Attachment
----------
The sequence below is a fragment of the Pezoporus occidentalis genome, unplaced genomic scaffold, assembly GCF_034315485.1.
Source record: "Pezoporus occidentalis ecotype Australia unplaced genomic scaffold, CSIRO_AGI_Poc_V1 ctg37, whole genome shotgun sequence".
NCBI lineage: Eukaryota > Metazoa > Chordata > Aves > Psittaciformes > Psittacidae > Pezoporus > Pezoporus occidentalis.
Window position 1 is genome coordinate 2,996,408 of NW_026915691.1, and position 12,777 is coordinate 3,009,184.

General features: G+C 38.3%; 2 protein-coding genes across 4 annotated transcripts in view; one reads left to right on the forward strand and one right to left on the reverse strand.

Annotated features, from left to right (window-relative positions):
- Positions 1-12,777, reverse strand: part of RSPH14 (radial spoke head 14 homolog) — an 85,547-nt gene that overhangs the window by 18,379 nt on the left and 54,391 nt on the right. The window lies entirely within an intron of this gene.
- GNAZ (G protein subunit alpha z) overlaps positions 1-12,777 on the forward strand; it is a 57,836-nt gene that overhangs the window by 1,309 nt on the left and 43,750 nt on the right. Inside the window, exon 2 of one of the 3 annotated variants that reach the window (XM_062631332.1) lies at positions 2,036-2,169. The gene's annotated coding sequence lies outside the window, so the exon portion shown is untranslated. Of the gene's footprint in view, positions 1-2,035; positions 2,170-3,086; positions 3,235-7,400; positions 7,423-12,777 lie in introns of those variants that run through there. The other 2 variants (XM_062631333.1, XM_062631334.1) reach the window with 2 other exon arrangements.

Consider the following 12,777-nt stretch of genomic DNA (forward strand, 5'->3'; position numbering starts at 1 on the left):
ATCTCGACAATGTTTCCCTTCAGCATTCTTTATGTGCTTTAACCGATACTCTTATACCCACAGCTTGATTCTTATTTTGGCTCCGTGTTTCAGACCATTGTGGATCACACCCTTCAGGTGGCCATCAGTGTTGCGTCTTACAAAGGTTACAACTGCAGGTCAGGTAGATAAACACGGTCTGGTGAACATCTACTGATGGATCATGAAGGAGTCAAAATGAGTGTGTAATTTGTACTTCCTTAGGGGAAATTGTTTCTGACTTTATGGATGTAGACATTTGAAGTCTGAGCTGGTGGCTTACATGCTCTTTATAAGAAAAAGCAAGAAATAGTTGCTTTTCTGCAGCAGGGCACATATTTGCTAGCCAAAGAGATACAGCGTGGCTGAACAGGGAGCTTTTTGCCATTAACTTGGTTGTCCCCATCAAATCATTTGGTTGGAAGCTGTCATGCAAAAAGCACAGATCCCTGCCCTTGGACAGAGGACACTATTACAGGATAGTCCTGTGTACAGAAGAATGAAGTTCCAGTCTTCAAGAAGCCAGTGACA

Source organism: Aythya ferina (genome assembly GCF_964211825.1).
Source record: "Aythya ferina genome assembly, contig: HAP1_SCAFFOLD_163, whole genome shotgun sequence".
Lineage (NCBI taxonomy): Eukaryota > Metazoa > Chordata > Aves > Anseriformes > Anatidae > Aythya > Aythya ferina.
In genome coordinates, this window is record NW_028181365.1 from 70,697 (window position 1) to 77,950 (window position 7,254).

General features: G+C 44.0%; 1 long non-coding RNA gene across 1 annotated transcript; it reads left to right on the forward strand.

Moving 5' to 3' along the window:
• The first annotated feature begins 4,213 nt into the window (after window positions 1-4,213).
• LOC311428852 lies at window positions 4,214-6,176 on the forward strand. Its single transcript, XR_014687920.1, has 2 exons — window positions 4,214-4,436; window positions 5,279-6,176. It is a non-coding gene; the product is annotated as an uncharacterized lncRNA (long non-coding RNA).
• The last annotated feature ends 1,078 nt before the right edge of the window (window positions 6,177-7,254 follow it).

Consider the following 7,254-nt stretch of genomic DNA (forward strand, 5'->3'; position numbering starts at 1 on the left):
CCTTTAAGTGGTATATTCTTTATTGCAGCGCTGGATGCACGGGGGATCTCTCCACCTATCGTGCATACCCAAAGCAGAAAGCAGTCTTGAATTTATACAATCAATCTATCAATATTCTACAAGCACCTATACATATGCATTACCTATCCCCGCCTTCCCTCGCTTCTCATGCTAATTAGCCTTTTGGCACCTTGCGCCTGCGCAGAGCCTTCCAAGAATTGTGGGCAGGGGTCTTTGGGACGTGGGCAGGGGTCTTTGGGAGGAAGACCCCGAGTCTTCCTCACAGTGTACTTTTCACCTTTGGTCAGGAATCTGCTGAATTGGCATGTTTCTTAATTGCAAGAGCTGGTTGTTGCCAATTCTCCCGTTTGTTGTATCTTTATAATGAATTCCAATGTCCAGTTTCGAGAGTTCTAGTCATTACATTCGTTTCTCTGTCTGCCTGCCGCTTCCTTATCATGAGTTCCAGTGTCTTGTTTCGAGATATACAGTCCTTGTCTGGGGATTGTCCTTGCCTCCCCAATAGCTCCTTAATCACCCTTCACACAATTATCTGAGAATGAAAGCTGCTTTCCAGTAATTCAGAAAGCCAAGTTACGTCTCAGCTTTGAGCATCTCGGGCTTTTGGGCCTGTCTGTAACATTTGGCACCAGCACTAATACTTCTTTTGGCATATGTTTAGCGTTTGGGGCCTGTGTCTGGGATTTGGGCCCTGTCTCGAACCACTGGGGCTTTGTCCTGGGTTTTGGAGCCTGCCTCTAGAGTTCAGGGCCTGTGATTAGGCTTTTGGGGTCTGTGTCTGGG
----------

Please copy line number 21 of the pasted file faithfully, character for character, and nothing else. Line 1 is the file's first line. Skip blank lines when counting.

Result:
CCTTTAAGTGGTATATTCTTTATTGCAGCGCTGGATGCACGGGGGATCTCTCCACCTATCGTGCATACCCAAAGCAGAAAGCAGTCTTGAATTTATACAATCAATCTATCAATATTCTACAAGCACCTATACATATGCATTACCTATCCCCGCCTTCCCTCGCTTCTCATGCTAATTAGCCTTTTGGCACCTTGCGCCTGCGCAGAGCCTTCCAAGAATTGTGGGCAGGGGTCTTTGGGACGTGGGCAGGGGTCTTTGGGAGGAAGACCCCGAGTCTTCCTCACAGTGTACTTTTCACCTTTGGTCAGGAATCTGCTGAATTGGCATGTTTCTTAATTGCAAGAGCTGGTTGTTGCCAATTCTCCCGTTTGTTGTATCTTTATAATGAATTCCAATGTCCAGTTTCGAGAGTTCTAGTCATTACATTCGTTTCTCTGTCTGCCTGCCGCTTCCTTATCATGAGTTCCAGTGTCTTGTTTCGAGATATACAGTCCTTGTCTGGGGATTGTCCTTGCCTCCCCAATAGCTCCTTAATCACCCTTCACACAATTATCTGAGAATGAAAGCTGCTTTCCAGTAATTCAGAAAGCCAAGTTACGTCTCAGCTTTGAGCATCTCGGGCTTTTGGGCCTGTCTGTAACATTTGGCACCAGCACTAATACTTCTTTTGGCATATGTTTAGCGTTTGGGGCCTGTGTCTGGGATTTGGGCCCTGTCTCGAACCACTGGGGCTTTGTCCTGGGTTTTGGAGCCTGCCTCTAGAGTTCAGGGCCTGTGATTAGGCTTTTGGGGTCTGTGTCTGGG